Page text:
Phishing and ransomware attacks target global enterprises daily, and to prevent your organization from being affected by such attacks, it is important to stay abreast of the latest phishing headlines. Here are this week’s major hack updates to help plan your phishing prevention measures:


Misconfigured Database Causes Data Breach at ACY Securities

Leading Australian company ACY Securities ( was recently found exposing sensitive and confidential information belonging to its users and businesses. Cybersecurity researcher Anurag Sen notified the company of its misconfigured database published online, but the company refused to acknowledge the breach and said that the exposed database was an insignificant one.

The exposed database contained 60GB of data, comprising logs from February 2020 and real-time updates happening at the moment. Consequently, anybody with a functional knowledge of platforms like Shodan (used to find unsecured databases) could have easily accessed and downloaded this database.

The compromised user data includes their names, addresses, DOBs, email addresses, postcodes, genders, hashed passwords, phone numbers, and other trading details. The affected ACY users and businesses are located in India, Spain, Brazil, China, Russia, Malaysia, Australia, Indonesia, Romania, the UK, UAE, and the US.


misconfigured database leads to data breach

Image sourced from


Reportedly, the researcher had approached ACY with relevant evidence, but it took the company some days to get back. Furthermore, they tagged the database containing users’ personal details as an ‘insignificant one.’ The company’s uncaring reaction is a testament to the factors leading to increased data breaches caused by misconfigured databases. But, ACY probably adopted anti-phishing protection measures because the database was eventually secured, and its IP address was made private.


Hackers Target BAYC for the Third Time in 2022

Bored Ape Yacht Club (BAYC) recently underwent a cyberattack, marking its third security breach in 2022. The adversaries stole over $250,000 worth of Ethereum (142 ETH) and even sold NFTs from BAYC by setting up a phishing site impersonating BAYC. They used the official BAYC Discord to spread fake claims that BAYC, OthersideMeta, and MAYC holders could claim free NFTs from this site for a limited period.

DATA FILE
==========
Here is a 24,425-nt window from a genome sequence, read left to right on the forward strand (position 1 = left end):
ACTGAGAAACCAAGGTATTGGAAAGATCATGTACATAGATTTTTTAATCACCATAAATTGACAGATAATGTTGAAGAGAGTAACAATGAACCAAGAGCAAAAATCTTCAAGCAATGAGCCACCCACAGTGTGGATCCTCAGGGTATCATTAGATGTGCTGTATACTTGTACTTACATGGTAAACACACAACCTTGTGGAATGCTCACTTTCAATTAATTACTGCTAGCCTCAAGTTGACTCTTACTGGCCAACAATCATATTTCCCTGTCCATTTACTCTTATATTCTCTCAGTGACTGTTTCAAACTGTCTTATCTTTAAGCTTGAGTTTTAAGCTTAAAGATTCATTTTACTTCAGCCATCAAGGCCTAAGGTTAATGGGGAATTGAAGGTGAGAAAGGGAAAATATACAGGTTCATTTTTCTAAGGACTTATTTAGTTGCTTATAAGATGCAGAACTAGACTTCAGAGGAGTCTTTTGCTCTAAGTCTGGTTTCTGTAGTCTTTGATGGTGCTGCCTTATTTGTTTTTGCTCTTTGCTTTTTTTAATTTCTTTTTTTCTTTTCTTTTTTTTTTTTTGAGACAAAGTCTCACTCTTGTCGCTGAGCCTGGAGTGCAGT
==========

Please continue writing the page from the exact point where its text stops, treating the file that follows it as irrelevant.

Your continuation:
Investigations revealed that a previously hacked community manager account was used to post this message, which created a sense of credibility among NFT holders. So far, it is unclear how the adversaries managed to hack the community manager’s account.

The adversaries began selling the collected assets shortly after this and moved the funds to Tornado Cash. Since this is the third time in six months that threat actors have targeted BAYC, the collection should consider implementing stricter phishing protection measures.


Cyberattack Hits the Municipality of Palermo

A massive cyber attack recently targeted the municipality of Palermo in southern Italy, which significantly affected various services and operations used by citizens and visiting tourists. Palermo is the fifth-most populous city in Italy, with a population of 1.3 million and an average of 2.3 million visiting tourists annually. The cyberattack rendered all its websites, online portals, and services inoperative for over three days.